MARCH 2011

Click title to jump to review

IN MOTHER WORDS Various Writers | Geffen Playhouse
THE WEIR by Conor McPherson | South Coast Repertory

Amy Pietz, Saidah Arrika Ekulona, James Lecesne and Jane Kaczmarek in 'In Mother Words' at the Geffen Playhouse. Photo by Michael Lamont

Crowning achievement?

Despite a top-flight cast, collected work by leading playwrights, and a great stage director and design team, In Mother Words, a 90-minute tribute to both the mothers we all come from – as well as the mothers some of us become – is weak tea in an art form designed to pack punch.

The first cast in the Geffen Playhouse’s projected two-and-a-half month run (through May 1), directed by Lisa Peterson, is Saidah Arrika Ekulona, Jane Kaczmarek, James Lecesne and Amy Pietz. They accomplish what they can, digging in where the material allows, but overall restrained by the reader’s theater format. Ekulona and Lecesne are listed as cast members for the run, while Kaczmarek and Pietz will apparently get reprieved and replaced – Kaczmarek as soon as March 16, when she performs Linda Loman for five LA TheatreWorks tapings at the Skirball Cultural Center.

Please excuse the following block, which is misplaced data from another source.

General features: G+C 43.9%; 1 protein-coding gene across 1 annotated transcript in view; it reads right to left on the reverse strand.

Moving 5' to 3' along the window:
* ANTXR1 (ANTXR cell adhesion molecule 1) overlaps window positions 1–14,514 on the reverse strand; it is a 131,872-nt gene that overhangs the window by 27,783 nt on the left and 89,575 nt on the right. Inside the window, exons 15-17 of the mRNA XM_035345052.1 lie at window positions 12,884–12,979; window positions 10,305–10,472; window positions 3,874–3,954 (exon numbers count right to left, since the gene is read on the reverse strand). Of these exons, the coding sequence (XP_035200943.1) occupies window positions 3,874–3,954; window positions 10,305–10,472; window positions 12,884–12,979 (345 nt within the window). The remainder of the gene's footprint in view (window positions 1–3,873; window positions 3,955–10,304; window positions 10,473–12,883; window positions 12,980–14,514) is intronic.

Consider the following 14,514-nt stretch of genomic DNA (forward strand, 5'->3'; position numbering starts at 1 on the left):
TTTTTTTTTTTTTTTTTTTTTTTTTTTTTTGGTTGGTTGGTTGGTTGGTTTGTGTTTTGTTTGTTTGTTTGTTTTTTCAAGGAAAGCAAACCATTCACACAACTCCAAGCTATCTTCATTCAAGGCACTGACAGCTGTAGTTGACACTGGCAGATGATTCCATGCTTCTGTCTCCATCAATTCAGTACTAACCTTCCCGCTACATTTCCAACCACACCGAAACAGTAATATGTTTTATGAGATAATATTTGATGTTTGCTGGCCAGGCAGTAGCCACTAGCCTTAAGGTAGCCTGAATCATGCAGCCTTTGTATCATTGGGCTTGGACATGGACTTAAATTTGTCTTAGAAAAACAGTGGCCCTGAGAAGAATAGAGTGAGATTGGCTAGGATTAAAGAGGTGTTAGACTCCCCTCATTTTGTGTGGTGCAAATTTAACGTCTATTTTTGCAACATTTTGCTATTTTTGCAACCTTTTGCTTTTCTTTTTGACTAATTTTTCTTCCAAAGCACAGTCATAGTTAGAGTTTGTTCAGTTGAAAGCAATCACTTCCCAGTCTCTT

So, while the total is not equal to the sum of the parts, there are parts of particular worth, where the actor and the writer squeeze a powerful experience into the truncated presentation. In general, these most-successful sections are vignettes that go beyond the potential glories and horrors of mother-child union and use the relationship to explore other subjects – gay marriage, adoption, aging and decline, and sacrifices of war.